The artists in “Making Spaces” begin with ordinary everyday experience, but something about it is non-ordinary. We recognize the polished green apples in the bowl on the kitchen counter but the space around them is more claustrophobic than we remember, the abandoned doll lying at the top of the stairs is darker than popular images of childrearing; the panoramic portraits of diverse women’s groups push against images of women’s isolated existence and the larger gathering of spirited elderly women is not quite how old age appears in the media.
This self-conscious position of allegory reinterprets the “problem” of women’s representation, or the absence of the female as both subject and object within discourse, by exerting a presence as an allegorical codification that reveals a gap or distance (making space) between sign and referent.
In selecting artists for “Making Space”, Borsa suggests the mobilization of two forces. Susan McEachern and Honor Kever Rogers situate their work in the domestic sphere, but a domestic sphere riddled with contradictions between private and public, iconic and spatial characteristics. Suzanne Lacy and Frances Robson explore relationships between women and how women are situated within a public presence of signification.
McEachern’s On Living at Home is a photo-series divided into four parts or aspects of the domestic environment. McEarchern’s early work focused on exposing the conditions of unpaid labour within the domestic sphere as a link between the division of labour and sexual inequality. In contrast, On Living at Home, is not satisfied to present the inequalities of the traditional social organization of the family, but focuses on a semiological analysis of the modes of production and reproduction within a political economy textualized as masculine and feminine.
Part One, Agoraphobia, asserts an overall metonymic reference between women’s absence and fear of public space – the visibility denied and the resulting role of secondary status. But what is revealed is not the defeat of one sex by the hierarchical interests of the other sex, but a repressed state which is the failure to recognize identification with one’s own sex.
McEachern’s text supports this: agoraphobia is often supported or reinforced by a spouse with a complementary problem and with an unconscious investment in the continuation of these symptoms. But, finding paradoxes ‘within’, McEachern states that agoraphobia may also result in what can be described as a strike action by the housewife. If she refuses to participate in her role as the consumer of goods for the family unit a necessary component of the division of labour has broken down.
In Part Two, Three, and Four, Domestic Immersion, Media Consumption, and The World, the division of labour and sexual inequality in the home is shown as being instrumental in structuring the hierarchies of the outside world. The economic order is revealed as dominated by complex organizations and representations which cannot function without the services of women–that is, services through which the interests of the public sphere are continuously reproduced and the dependent services of both the private and public sphere are fulfilled by women’s oppression.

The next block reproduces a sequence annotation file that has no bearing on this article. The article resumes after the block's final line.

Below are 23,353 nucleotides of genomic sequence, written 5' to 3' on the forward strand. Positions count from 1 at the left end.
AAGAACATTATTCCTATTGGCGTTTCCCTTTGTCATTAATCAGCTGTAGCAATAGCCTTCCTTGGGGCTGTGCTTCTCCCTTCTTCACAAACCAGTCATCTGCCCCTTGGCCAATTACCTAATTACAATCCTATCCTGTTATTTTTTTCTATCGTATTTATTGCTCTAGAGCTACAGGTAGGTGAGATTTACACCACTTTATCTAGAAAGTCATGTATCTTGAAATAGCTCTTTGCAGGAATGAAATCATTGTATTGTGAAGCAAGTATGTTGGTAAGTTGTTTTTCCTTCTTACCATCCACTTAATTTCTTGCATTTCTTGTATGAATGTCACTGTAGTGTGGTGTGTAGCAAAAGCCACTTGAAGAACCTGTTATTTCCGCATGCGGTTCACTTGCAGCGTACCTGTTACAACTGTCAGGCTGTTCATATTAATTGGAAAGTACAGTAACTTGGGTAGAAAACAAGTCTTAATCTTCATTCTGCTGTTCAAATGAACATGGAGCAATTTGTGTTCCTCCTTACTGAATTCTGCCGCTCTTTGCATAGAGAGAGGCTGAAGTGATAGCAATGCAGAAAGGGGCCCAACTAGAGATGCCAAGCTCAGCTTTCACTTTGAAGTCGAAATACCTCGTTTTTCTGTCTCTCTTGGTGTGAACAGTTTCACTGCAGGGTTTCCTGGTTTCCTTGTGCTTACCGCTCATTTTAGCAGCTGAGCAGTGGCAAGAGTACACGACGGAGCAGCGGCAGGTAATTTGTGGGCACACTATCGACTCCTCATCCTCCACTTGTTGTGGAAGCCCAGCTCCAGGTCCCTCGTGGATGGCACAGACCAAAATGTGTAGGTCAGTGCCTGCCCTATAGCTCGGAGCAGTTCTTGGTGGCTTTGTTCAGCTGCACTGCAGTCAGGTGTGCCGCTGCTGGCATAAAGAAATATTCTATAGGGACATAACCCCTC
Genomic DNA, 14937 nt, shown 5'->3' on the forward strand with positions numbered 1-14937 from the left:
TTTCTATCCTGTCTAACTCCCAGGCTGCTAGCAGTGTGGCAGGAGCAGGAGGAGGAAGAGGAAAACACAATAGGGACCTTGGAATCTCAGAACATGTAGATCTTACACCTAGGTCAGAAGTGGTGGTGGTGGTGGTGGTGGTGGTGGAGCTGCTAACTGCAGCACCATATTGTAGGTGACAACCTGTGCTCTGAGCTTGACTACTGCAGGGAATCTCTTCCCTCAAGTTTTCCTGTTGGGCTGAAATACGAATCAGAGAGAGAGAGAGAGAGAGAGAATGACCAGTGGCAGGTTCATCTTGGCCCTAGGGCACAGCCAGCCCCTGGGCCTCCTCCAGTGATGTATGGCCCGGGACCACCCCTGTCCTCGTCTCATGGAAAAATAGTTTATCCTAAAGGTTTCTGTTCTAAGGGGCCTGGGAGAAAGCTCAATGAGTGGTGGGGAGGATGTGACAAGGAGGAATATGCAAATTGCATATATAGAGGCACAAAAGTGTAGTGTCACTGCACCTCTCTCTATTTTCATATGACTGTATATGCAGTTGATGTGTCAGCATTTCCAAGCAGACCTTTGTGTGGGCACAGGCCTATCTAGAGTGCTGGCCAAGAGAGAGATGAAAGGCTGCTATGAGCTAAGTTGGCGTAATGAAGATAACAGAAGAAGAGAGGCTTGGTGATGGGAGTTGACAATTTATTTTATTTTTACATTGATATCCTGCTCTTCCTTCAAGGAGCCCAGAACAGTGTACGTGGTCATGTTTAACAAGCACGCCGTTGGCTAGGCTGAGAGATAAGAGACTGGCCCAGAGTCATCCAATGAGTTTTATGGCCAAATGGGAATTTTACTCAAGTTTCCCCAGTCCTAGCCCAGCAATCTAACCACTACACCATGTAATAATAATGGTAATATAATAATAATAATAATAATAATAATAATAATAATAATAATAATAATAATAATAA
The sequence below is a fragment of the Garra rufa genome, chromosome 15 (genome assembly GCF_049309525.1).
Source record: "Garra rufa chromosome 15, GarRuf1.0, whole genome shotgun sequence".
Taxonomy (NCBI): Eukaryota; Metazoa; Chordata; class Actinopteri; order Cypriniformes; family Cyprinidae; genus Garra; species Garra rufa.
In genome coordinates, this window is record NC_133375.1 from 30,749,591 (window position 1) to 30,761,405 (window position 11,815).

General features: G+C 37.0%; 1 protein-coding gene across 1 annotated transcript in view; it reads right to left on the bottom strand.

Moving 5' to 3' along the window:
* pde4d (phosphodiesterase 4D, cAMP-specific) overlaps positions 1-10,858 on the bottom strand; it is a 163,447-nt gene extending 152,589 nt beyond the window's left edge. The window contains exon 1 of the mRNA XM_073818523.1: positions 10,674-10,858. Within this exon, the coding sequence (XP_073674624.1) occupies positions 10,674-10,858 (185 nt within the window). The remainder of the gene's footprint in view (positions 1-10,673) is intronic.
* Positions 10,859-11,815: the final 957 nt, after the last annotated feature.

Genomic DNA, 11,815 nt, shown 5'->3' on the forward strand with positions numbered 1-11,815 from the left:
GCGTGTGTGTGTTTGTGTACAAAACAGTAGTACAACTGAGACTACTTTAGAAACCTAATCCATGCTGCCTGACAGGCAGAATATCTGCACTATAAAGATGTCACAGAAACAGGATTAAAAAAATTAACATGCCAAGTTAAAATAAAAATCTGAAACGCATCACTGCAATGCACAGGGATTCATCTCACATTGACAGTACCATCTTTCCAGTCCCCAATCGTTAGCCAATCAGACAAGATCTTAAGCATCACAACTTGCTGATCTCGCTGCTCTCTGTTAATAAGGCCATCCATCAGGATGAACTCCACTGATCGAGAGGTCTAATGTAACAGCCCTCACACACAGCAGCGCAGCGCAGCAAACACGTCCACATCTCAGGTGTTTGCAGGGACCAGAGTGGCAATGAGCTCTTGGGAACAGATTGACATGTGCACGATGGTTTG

Honor Kever Rogers’ photographic installation is composed of seven panels, each representing a room or ‘space’ of the domestic sphere. The Brooding Rooms: Mother-and-Childhood Reassembled address the conditions of reproduction and mother; as the framework for specific social relations. Rogers assembles an “archeological dig” of the artifacts of a mother-child relationship. The translation of these artifacts as memories of both biological and social roles is synthesized and mediated through a vertical, panoramic format.
Suggestive and heuristic, this photo installation develops a means to transcend or define gaps in the reductionism which has narrowed the experience of motherhood to a mythos which limits women’s acceptance; and participation in all areas of society.
In keeping the inquiry within a presence for itself, Frances Robson explores women’s relationships with other women. Women and Community is composed of eight black-and-white panoramic photographs of women’s groups. These groups were formed to develop social, career, and cultural interests. The panoramic format allows each of the women to occupy an immediate position of privilege within each group.
Suzanne Lacy’s photographs and texts document the performance piece, The Crystal Quilt. The 1987 performance took place in the Philip Johnson designed, glass-topped, IDS Centre in Minneapolis. The indoor reception area is covered with a red and black carpet. Within this public space were placed 150 tables, covered with black cloths.
The 350 performers, all elderly women are dressed in black. When the performance began, four women sat at each table to unfold the black cloth revealing red and yellow patterns of colour — the traditional spatial designs of a quilt appropriate the public space. This pattern is completed by the actions of both participants and the audience.
The spatial movements and design (form) of the performance assert a pattern which re-connects or re-evaluates an ordering or system that is asymmetrical and exploitative in structuring sexual hierarchies: elderly women are the most marginal figures within an already subjugated group. As patriarchal interests have subordinated women within social formations that usually remain immersed within the private sphere the power of the performance is that it reaches down through layers of gender subordination.
Lacy’s quilt like the show itself, connects aesthetic revitalization with an analysis of power that is then localized within specific institutions of both public a
nd private identification. “Making Space” juxtaposes a presence ‘within’ difference to suggest that the signification of “masculine culture” is tautological; women in contrast must allow for the differential of “making space” or the identification of signs within closures.